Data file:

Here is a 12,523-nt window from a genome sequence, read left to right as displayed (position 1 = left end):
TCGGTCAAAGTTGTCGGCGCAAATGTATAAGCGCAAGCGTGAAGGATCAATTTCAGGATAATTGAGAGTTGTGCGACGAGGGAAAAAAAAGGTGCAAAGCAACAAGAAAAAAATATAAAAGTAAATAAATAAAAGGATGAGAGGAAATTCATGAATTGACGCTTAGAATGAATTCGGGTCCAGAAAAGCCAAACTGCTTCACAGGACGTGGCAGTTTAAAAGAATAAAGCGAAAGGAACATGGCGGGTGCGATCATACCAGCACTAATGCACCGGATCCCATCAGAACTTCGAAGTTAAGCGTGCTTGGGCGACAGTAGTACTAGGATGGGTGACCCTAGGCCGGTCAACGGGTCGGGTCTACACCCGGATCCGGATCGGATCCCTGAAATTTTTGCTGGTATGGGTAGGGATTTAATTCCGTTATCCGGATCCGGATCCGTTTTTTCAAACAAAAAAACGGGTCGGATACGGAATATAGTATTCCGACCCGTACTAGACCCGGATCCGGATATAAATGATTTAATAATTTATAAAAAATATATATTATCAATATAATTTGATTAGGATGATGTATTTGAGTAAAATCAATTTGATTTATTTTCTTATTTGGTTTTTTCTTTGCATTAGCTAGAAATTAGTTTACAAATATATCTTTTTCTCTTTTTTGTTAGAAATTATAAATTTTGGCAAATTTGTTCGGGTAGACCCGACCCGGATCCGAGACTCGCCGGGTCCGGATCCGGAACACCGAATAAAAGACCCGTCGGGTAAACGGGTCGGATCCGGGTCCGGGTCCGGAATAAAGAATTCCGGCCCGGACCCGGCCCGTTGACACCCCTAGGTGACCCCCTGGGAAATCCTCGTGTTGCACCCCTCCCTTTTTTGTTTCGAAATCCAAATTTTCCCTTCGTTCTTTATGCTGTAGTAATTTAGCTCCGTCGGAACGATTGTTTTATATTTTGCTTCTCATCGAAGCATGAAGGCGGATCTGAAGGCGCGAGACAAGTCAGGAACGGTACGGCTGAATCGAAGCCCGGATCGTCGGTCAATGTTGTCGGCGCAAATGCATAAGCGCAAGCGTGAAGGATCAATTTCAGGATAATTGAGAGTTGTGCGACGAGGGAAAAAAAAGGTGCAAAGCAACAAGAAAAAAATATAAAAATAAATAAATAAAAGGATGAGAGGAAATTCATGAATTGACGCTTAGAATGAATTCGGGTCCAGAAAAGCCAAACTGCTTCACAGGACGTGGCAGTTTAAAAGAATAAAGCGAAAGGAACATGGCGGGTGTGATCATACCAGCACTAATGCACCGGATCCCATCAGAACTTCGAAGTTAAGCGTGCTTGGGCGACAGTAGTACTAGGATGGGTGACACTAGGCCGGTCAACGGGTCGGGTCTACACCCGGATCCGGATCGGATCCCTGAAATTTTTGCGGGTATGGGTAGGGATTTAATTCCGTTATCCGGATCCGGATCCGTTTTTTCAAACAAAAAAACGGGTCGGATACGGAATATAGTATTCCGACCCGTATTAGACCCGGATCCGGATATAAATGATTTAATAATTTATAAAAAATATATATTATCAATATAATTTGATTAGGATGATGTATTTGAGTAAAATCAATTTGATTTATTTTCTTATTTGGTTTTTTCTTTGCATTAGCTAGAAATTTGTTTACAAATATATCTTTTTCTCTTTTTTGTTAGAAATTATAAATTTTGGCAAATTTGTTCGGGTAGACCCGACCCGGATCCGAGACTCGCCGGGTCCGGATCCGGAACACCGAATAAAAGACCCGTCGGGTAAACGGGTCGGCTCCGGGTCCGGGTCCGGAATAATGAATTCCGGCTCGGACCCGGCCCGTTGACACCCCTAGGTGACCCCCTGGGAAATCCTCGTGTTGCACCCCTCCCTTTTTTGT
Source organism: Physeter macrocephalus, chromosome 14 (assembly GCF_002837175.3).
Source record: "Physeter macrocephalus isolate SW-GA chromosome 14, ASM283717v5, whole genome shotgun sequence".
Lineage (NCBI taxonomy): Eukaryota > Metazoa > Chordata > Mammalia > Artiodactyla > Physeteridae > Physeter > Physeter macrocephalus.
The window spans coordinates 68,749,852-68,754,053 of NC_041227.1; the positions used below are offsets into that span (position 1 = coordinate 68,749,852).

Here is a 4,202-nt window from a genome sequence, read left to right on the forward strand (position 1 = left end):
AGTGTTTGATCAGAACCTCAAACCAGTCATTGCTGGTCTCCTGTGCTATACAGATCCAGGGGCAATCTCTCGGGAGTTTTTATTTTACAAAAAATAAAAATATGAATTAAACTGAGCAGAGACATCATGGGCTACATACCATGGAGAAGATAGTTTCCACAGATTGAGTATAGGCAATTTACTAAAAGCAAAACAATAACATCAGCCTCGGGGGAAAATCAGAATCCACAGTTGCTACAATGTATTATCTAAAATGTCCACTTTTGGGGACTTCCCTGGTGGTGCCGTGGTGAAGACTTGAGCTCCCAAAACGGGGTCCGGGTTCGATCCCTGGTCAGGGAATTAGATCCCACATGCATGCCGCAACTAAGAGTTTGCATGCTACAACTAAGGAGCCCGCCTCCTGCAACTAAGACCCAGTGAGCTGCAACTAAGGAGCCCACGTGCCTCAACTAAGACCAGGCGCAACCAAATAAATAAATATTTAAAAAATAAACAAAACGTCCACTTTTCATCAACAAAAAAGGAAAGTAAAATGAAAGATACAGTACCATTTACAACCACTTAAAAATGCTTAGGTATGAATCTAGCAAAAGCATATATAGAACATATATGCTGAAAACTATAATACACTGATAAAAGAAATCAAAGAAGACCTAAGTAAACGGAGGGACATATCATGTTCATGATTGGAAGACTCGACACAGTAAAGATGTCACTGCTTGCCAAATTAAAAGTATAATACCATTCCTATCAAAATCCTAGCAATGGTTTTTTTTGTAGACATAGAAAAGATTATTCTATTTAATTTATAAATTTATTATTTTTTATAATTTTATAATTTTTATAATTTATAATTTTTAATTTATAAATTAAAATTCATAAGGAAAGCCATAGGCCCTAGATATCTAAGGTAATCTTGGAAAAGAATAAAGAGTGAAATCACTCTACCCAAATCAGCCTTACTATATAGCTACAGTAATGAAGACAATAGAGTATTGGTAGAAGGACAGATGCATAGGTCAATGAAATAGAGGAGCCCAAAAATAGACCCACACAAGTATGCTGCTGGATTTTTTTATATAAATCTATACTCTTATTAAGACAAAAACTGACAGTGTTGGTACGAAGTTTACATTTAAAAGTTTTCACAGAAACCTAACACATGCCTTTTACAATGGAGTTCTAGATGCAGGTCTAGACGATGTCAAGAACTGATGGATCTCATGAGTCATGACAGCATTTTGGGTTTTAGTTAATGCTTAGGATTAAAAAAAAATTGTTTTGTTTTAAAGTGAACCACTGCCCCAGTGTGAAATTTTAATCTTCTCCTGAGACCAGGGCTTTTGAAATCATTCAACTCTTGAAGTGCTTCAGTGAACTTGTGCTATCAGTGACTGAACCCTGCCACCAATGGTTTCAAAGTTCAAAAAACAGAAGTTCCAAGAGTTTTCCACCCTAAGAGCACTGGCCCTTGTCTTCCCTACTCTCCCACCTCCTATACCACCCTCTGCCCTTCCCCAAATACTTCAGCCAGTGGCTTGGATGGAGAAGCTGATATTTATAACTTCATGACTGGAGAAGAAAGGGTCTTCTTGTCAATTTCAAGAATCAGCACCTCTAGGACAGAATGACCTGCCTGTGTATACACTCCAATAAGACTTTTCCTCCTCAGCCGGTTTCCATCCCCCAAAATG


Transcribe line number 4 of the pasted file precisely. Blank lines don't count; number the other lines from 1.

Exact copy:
Source record: "Physeter macrocephalus isolate SW-GA chromosome 14, ASM283717v5, whole genome shotgun sequence".